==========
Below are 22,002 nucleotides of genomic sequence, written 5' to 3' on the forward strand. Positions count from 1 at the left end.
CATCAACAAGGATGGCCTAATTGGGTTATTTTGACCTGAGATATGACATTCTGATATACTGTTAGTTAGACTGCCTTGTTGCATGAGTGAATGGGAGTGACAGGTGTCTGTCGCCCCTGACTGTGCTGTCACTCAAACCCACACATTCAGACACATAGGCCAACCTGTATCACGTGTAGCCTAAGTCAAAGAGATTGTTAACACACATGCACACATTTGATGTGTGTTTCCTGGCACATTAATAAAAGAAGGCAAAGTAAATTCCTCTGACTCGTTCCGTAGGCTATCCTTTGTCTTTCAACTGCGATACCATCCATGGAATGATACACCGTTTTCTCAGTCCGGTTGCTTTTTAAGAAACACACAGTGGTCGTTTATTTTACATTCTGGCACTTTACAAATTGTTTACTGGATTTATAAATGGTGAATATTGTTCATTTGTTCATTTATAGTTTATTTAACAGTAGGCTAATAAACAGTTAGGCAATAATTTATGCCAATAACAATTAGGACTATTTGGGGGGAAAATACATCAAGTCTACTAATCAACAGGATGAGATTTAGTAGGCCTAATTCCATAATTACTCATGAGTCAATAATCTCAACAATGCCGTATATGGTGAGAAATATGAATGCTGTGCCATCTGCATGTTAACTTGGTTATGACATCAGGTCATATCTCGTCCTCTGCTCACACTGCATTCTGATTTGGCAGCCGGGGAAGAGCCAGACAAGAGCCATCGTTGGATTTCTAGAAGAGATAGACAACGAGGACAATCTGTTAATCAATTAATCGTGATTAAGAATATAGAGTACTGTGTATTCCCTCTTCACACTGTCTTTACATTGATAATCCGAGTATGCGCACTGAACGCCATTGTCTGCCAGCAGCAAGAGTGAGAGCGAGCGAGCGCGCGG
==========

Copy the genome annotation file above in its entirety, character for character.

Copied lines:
Below are 22,002 nucleotides of genomic sequence, written 5' to 3' on the forward strand. Positions count from 1 at the left end.
CATCAACAAGGATGGCCTAATTGGGTTATTTTGACCTGAGATATGACATTCTGATATACTGTTAGTTAGACTGCCTTGTTGCATGAGTGAATGGGAGTGACAGGTGTCTGTCGCCCCTGACTGTGCTGTCACTCAAACCCACACATTCAGACACATAGGCCAACCTGTATCACGTGTAGCCTAAGTCAAAGAGATTGTTAACACACATGCACACATTTGATGTGTGTTTCCTGGCACATTAATAAAAGAAGGCAAAGTAAATTCCTCTGACTCGTTCCGTAGGCTATCCTTTGTCTTTCAACTGCGATACCATCCATGGAATGATACACCGTTTTCTCAGTCCGGTTGCTTTTTAAGAAACACACAGTGGTCGTTTATTTTACATTCTGGCACTTTACAAATTGTTTACTGGATTTATAAATGGTGAATATTGTTCATTTGTTCATTTATAGTTTATTTAACAGTAGGCTAATAAACAGTTAGGCAATAATTTATGCCAATAACAATTAGGACTATTTGGGGGGAAAATACATCAAGTCTACTAATCAACAGGATGAGATTTAGTAGGCCTAATTCCATAATTACTCATGAGTCAATAATCTCAACAATGCCGTATATGGTGAGAAATATGAATGCTGTGCCATCTGCATGTTAACTTGGTTATGACATCAGGTCATATCTCGTCCTCTGCTCACACTGCATTCTGATTTGGCAGCCGGGGAAGAGCCAGACAAGAGCCATCGTTGGATTTCTAGAAGAGATAGACAACGAGGACAATCTGTTAATCAATTAATCGTGATTAAGAATATAGAGTACTGTGTATTCCCTCTTCACACTGTCTTTACATTGATAATCCGAGTATGCGCACTGAACGCCATTGTCTGCCAGCAGCAAGAGTGAGAGCGAGCGAGCGCGCGG